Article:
I'm going to wait to show you a picture of the whole dress until I'm wearing it...it'll be more fun that way. Ian said he'll help me mark the hem tonight and I'll ask him to take my picture. I'm pretty excited to see it on me since it looks like a real dress now. I need to finish everything by Wednesday night which is totally doable...I'm cutting it close but not really that close.

Click here for the next installment...an almost finished dress.

Saturday, August 15, 2009

A few good finds along the way

Ian and I are taking a break from his birthday day two activities and I thought I'd use it to post some pictures. We got up early and drove to the historic river town of Stillwater and did what little nature photographing we could. Just about the only thing we saw was a black swallowtail butterfly:

black swallowtail butterfly

And this fence:

fence

And then when we were done there, we went to the Indian food buffet and then made a stop at a thrift store where I found these sheets:

sheets

I think the yellow one is so ugly/cute that I almost can't stand it! In a good way! And the green one would make a great summer table cloth for eating out on the deck. Of course, I don't actually have a table to put it on right now so maybe it'll end up as a quilt back or something. But that green...so yummy!

Anyway, we're off to buy Ian a bag for his new camera. He says thanks for all the happy birthday wishes!

Friday, August 14, 2009

Moodiness

Sigh...today is rather dull. At least it is for now. Tonight we'll be celebrating Ian's birthday (because it's his birthday) and tomorrow we're going on a picnic and nature-photographing outing (because I bought him a camera for his birthday...which he already knows about because he picked it out). So my near future will be less dull.

But my present is...sigh...rather tiresome. My Venetian dress update for day 4 is uninteresting so I've decided to include it in a less dull update on day 5 later this weekend.

To break the monotony, here's a terrible photo of more coasters and cloth napkins:

more coasters and napkins

I sent these to the lovely Jennifer. My camera hated this blue/green combination. I tried to add some yellow to the photo to balance things out but I'm not impressed. I have a confusing sort of photoshop program (Gimp) but I never use it because it really is super confusing.

But I've been thinking a lot about mood lately. Like, when I take photos, they're pretty much all the same, all pretty straightforward. So I want to know, are most moody pictures doctored to give the correct feel or are there just super talented photographers who can get the camera to do what they want? I'm not talented in either direction but I want to be.

I guess more practice is in order? Fall is coming and I feel it's the moodiest of all seasons. It's complex, you know? There's the sadness that summer is over, regret over missed opportunities. There's the anticipation of cool weather, of sweaters and tweed, of the holidays and snow. There's the joy of crunchy leaves and spooky nights and crisp mornings. And over all of that is an umbrella of anticipation...the feeling of starting over fresh, left over from my schoolgirl days. Fall is filled with moods of all kinds and I'd like to capture them with my camera. Only I don't know how.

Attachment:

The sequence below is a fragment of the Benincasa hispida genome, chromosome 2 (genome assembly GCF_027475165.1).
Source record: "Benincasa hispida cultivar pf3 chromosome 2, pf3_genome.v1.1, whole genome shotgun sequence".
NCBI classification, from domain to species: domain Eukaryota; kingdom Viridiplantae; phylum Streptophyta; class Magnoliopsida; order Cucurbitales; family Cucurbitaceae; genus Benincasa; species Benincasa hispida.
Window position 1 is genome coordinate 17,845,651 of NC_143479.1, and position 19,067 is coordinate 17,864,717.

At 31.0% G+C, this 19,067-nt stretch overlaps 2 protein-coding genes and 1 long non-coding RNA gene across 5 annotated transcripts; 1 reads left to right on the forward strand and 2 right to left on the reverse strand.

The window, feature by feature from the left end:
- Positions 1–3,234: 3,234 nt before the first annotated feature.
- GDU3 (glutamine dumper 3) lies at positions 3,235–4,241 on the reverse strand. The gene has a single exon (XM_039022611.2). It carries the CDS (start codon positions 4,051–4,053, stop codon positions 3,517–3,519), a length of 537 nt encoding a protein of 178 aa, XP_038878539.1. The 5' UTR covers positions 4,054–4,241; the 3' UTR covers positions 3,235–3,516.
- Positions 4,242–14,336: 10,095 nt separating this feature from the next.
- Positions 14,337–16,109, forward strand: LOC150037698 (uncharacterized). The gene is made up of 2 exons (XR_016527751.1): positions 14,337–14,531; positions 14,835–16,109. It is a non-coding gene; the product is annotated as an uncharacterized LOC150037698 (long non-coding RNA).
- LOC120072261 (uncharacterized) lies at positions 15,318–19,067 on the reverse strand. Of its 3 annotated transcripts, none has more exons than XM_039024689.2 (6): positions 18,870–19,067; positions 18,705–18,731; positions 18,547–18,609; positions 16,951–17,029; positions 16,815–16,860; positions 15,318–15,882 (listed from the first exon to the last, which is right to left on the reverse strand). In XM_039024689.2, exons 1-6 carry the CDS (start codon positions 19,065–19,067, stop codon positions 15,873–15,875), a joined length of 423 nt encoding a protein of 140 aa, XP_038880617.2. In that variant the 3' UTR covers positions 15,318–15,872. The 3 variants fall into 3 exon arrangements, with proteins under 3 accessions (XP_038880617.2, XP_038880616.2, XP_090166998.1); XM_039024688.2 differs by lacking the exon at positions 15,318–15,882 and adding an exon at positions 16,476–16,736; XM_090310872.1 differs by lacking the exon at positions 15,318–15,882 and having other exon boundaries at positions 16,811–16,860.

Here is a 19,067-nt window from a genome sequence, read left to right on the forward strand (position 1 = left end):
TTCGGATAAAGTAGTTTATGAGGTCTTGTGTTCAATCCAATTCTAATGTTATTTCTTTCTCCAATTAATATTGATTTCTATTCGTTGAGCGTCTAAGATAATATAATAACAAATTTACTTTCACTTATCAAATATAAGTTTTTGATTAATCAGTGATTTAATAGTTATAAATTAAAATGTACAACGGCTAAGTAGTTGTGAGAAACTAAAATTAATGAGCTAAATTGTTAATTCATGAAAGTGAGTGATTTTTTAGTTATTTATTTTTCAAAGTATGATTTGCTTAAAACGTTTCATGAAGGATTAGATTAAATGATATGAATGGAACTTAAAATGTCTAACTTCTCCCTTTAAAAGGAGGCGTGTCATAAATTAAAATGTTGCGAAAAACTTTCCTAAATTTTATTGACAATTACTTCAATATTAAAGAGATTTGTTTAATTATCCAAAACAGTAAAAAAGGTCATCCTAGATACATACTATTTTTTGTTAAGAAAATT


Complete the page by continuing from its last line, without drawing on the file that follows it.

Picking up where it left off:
Well, this post has wandered itself right out of the doldrums and into another post entirely. I think I'll leave off here, thinking thoughts of the fall. And what I'll do and what I'll wear and maybe a new haircut and apple picking and knee high stockings...

Thursday, August 13, 2009

Praying mantis + alien = terror!

I want to take a break in my costume showing-off to show you a completely different sort of costume. My brother was commissioned by the band Wookie Foot to create a pair of costumes to wear out in the crowd before their performance at the 10,000 Lakes Festival a few weeks ago. This is what he and a friend came up with:

praying mantis/alien costume

They're wearing painters stilts at the highest setting and made the frames for the legs and arms out of PVC conduit that they bent into the correct shapes. The frames are covered with stretchy swimsuit fabric.

This costume is tall:

praying mantis/alien costume

Has a sweet tail and horns:

praying mantis/alien costume

And completely terrifies people:

praying mantis/alien costume
*dramatization*

I'm really proud of the creativity and work David put into this costume. They managed to make two identical costumes in one week and had to spend most of that time making it up as they went. I think they turned out wonderfully and Wookie Foot has already mentioned something about new costumes for the next festival. All in a day's work for a talented artist.

praying mantis/alien costume

Wednesday, August 12, 2009

Venetian: Day 3

Day 3 was exciting because I got so much done. First I picked up my super classy boning material of choice:

plastic cable ties

Yes, those are humongous zip-ties. 48" long zip-ties? Who needs zip-ties that huge?

I cut them with my all purpose, super awesome craft scissors. These cut everything! Except for fabric...they do cut it but not well, probably because I use them to also cut plastic zip-ties.

If I were making a real corset, I might use metal boning but for a dress like this, these work really well.

After I put the boning in I "tried it on" and marked where the front opening would be. Then I marked where the front boning would go as well as the lacing strips. Venetian dresses use "ladder lacing" which means one lace is used to make a ladder pattern. Here you can see the lacing strips, the ladder lacing and all the boning. The corset is inside out so you can see everything:

venetian corset

As you can see, my torso is now a nice cone shape. Sexy, no? Well, it's supposed to be...Venetians were pretty sexy. As you can see, even though the cable ties are plastic and fairly bendy, they make for a pretty rigid corset when placed next to each other.